Ditch the FAQs: Design for a Frictionless Experience

2016-06-October-Making-Sushi

All I wanted was some sushi.

You wouldn’t believe how difficult it was to find out if the any of the three sushi restaurants within walking distance of my hotel were actually open.

Their websites were full of text, explaining the ambiance, the chef’s background, even the history of the restaurant (and in one case the historic building that it was located in). The pictures of neatly arranged and presented sushi rolls and specialties looked pretty and further whetted my appetite.

But they still didn’t answer my question, nor did they help me navigate the website to provide the answer to my question — is this restaurant currently open?

FAQs Don’t Make Up for a Poor Site

I eventually found the information I wanted in the Frequently Asked Questions page.

Which got me thinking: If you still have an FAQ page then it means you implicitly acknowledge that you are presenting your customers with a digital experience full of answers and information that no one wants. You are ignoring the one question that will help you optimize your customer journey.

Why do your customers come to your website, or use your mobile app, in the first place? What are they trying to achieve?

I would think for a restaurant the three main reasons that people engage online are to find out location, opening hours and menu options.

So Many Pages, So Little Useful Information

I once worked on a project for a large company whose website was a perfect reflection of its corporate and business unit structure. It had a lot of FAQ pages — each business unit had its own.

Even the employees had a hard time figuring out where to find information.

But analysis showed that 80 percent of the traffic went to the website to look up product specifications, pricing, to buy spare parts or get support. Once we rebuilt the website around making those tasks as easy as possible, traffic, leads and online parts sales revenue increased.

Structure your digital experience around supplying the critical information your customer needs in the easiest way possible, then start to optimize the details through testing.

Your Goal: A Frictionless Digital Experience

Use testing to develop a frictionless experience. Test if the text and graphics you are using help drive the experience. It doesn’t matter if picture A gets more hits than picture B if neither help drive the experience. Look at click-through rates and subsequent customer actions.

If you are using graphics to drive the experience, check to make sure that the graphics are composed and positioned to help the customer on their journey. For instance, shots which guide people’s eyes in the direction of the next call to action generate far more click-throughs than thoughtfully posed shots of smiling models looking straight out of the page.

Test to make sure that the page layouts, paths and text and graphics are market and culturally appropriate. Does the experience change based on the level of the customer engagement and where they are in their journey? Do you have your customer journey mapped out and know which parts of the digital experience map to which steps in that journey?

Remember optimizing through testing is not about A versus B — it’s about removing the friction from the experience. I don’t care if the Dragon Roll looks prettier than the California Roll if I can’t find out when you’re open for business.

 

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When customer experience needs to get physical.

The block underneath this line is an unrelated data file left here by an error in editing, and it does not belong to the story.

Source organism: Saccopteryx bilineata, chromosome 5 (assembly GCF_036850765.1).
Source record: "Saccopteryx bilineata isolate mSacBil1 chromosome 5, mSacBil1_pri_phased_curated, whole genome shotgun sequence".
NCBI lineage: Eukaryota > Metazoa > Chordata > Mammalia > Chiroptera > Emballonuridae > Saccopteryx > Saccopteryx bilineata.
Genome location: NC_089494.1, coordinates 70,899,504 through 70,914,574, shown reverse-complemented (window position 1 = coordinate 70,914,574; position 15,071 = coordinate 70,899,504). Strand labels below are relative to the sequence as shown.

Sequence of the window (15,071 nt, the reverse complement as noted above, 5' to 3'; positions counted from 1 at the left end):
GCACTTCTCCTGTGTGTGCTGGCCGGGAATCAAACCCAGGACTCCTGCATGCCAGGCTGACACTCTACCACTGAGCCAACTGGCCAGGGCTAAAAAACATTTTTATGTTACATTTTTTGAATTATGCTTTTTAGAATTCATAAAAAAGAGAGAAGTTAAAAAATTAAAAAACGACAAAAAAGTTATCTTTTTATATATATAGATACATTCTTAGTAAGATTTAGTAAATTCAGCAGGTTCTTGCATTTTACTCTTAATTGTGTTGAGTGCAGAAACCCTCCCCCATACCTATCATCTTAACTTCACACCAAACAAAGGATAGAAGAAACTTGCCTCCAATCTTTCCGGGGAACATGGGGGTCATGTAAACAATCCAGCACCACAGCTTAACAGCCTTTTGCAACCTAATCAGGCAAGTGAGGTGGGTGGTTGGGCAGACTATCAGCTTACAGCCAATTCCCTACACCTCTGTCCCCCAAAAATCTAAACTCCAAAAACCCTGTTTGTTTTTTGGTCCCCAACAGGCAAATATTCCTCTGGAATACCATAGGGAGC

digital_physical_iface

 

It all started with a drip of water. You know that moment when you open the fridge door and feel a drop of water on your hand where you shouldn’t. It didn’t take me long to track where it was coming from, a dislodged pipe.

At least that’s what I thought it was. I managed to reconnect the pipe, but although the trickle of water lessened, it didn’t stop. Whatever was wrong was deeper in the workings of the fridge than I could see or reach.

No problem, the fridge was still under the manufacturer’s warranty. So I headed over to the manufacturer’s website and opened the online form to book a service call. It was all going well until I got to the line that asked for the fridge’s serial number.

It was back to the kitchen where I opened every door, and peered at every surface of the fridge writing down any number I could find; but it turned out none of them was the actual serial number. The serial number that was a required field on the service call form.

I called the customer help desk number, and the lady explained they needed the serial number so they could make sure they had the right information about model number for spare parts, and to check the purchase date and warranty coverage. That all seemed fair enough.

“So where do I find the serial number?” I asked.
“On a sticker on the fridge.”
“And where’s that sticker located on the fridge?”
“Oh, it’s on the back.”
“On the back of the fridge. The back that’s against a wall and enveloped in custom built kitchen cabinets? “
“Yes.”

This experience brought back memories of when I was working in the manufacturing sector. One of the companies I worked for also used the product serial number as the prime data point to identify a piece of equipment when customers needed service or spares.

An analysis of our online service portal showed that 70% of customers got the serial number wrong. They either guessed, or in most cases input the product’s model designation instead (the nice combination of letters and numbers painted on the side in a big bold color and large font).

The actual serial number they needed was on a small metal plate under a cover – but it told you how to find it in the owner’s manual, so there shouldn’t be a problem. Right?

Both are great examples of the disconnect that often happens when companies focus on the digital customer interaction without considering the actual physical product as part the overall experience.